Photos by Shelley Katz - Black Star
Millennium '73: The guru and disciples at 'the most holy and significant event in human history'
'You're a Perfect Master'
It almost seemed as though the rally had been cursed. The turnout was disappointingly sparse. Pickets jeered rudely outside, and loudspeaker problems turned much of the sermon into squealing electronic gibberish. Undaunted, the white-robed guru sat serenely atop a flame-shaped throne towering 50 feet above the floor of the Houston Astrodome. Flower petals were strewn at his bare feet. Blue and green spotlights revolved, and heady incense clouded the air. Spinning parables of toads and owls, the guru proclaimed a thousand years of peace for those who want it.
Millennium '73 may not actually have been, as its publicists claimed, "the most holy and significant event in human history," but it was clearly one of the more expensive. The three-day extravaganza last week cost sponsors upwards of $500,000, not counting the price of 33 chartered jets that flew the faithful in from 31 countries. The event also starred one of 1973's more improbable religious leaders. A cheerfully corpulent boy of 15, Guru Maharaj Ji is already a veteran of seven years offering mass enlightenment. In 1986, at the age of 8, he inherited the title of Satguru (Perfect Master) from his father. "Dear children of God," he reproved his father's mourners, "why are you weeping? The Perfect Master is among you. Recognize him. Obey him and adore him."
A large order, perhaps, but not an impossible one for the estimated 6 million followers who are turned on by the guru's brand of inner peace. They speak his name in the same breath with Lord Krishna, Buddha and Jesus Christ. To convert Rennie Davis, the antiwar militant of Chicago Seven fame, Maharaj Ji is "the Lord, the universe, the power of creation itself." Not everyone, of course, shares this view. A touring Indian swami charges that the lad is a "27-year-old fraud." Agehananda Bharati, the Indian-born chairman of Syracuse University's anthropology department, denounces the guru as "a typical Asian phony."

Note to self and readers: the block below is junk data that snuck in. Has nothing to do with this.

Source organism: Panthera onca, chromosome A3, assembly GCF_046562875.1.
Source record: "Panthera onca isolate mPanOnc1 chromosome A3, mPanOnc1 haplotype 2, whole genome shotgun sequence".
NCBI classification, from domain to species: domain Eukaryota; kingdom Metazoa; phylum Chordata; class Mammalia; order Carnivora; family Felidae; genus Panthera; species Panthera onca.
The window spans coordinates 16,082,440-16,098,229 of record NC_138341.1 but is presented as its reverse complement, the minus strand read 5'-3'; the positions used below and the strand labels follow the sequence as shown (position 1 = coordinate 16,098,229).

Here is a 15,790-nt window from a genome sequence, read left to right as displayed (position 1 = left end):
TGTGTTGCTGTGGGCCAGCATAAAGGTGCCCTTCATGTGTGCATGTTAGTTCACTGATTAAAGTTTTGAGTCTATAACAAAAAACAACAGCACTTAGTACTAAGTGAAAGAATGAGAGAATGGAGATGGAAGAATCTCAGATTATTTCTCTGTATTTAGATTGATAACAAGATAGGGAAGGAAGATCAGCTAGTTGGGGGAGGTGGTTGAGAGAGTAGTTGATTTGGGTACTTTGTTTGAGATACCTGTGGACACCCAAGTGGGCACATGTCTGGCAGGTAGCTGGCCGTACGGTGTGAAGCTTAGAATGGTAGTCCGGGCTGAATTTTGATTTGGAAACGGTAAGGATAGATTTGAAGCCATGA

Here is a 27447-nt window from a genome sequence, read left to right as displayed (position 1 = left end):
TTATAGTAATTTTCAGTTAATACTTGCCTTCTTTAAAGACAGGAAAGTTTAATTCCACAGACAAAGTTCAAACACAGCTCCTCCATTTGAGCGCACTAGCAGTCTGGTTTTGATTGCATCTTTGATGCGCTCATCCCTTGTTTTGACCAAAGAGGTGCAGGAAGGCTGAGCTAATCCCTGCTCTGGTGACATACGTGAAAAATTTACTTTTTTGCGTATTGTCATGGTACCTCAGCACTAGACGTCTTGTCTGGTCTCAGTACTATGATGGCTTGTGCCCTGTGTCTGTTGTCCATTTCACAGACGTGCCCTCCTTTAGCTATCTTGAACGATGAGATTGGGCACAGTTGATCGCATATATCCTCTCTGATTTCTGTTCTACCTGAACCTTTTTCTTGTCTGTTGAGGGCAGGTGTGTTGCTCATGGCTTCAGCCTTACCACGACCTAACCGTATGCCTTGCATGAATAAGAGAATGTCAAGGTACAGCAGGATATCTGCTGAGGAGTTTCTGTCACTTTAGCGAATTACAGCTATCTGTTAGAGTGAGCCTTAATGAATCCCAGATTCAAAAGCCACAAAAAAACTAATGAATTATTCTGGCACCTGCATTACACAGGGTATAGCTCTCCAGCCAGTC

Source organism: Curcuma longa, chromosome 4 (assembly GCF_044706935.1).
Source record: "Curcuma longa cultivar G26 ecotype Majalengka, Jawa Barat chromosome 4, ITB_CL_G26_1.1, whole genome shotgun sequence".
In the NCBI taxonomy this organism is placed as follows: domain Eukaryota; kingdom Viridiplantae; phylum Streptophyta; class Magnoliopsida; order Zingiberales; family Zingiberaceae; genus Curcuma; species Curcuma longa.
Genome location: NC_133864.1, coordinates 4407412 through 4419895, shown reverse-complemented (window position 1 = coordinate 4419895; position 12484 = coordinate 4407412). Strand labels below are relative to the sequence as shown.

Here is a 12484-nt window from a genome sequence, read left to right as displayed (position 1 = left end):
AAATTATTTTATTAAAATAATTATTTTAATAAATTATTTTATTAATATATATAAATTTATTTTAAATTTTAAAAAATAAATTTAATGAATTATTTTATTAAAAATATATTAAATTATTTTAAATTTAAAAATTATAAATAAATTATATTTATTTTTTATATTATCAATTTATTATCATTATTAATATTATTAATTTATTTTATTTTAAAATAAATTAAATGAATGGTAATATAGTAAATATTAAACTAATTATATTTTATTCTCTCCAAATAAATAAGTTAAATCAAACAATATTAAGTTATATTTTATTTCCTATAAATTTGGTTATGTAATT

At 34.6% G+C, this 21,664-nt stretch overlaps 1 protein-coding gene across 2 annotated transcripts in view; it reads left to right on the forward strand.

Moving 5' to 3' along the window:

Elixir: But the spiritual fodder the guru purveys is genuine enough to his 60,000 American believers. Preaching peace and love, he exhorts devotees of his Divine Light Mission to tune in to their inner "primordial energy." "He doesn't say anything new," admits Jan Karl, a 25-year-old Michigan schoolteacher. "I'd heard it all before. But he helped me tap the basic elixir inside of me." That "elixir" becomes accessible upon receiving what Maharaj Ji disciples call "The Knowledge." In a secret rite - those who describe it to outsiders risk a degrading demotion in future incarnations - initiates learn to see a dazzling white light, hear celestial music, feel ecstatic vibrations and taste an internal nectar which, according to Davis, makes "the old joys" of alcohol, sex and drugs "seem drab." The process is called "blissing out." Practicing chastity, vegetarianism and abstinence from cigarettes, drugs and liquor, the most devout of Maharaj Ji's disciples live in 54 American ashrams, or religious communes. Where there isn't enough money for beds, they sleep on straw pallets.
Such asceticism forms a provocative contrast to the guru's own life-style. In London, Rolls-Royces, Jaguars and a $100,000 town house permanently staffed with two cooks await the Perfect Master's visit. In Denver, a chauffeured Mercedes limousine and an opulent split-level mansion stand ready, and he has two estates elsewhere in the U.S. All these trappings are said to be gifts from disciples, whose offerings include two airplanes, the Perfect Master's digital wristwatch, his quadraphonic stereo equipment and his motorcycle. Maharaj Ji has other worldly tastes - Batman comic books for one, squirt guns for another. He loves to play jokes - known as "lilas" or "God's game-playing" - on his disciples: at a recent festival in India he doused followers with red paint. (The guru and his disciples were less than amused, however, when a skeptic in Detroit smacked the Perfect Master square in the face with a shaving-cream pie.)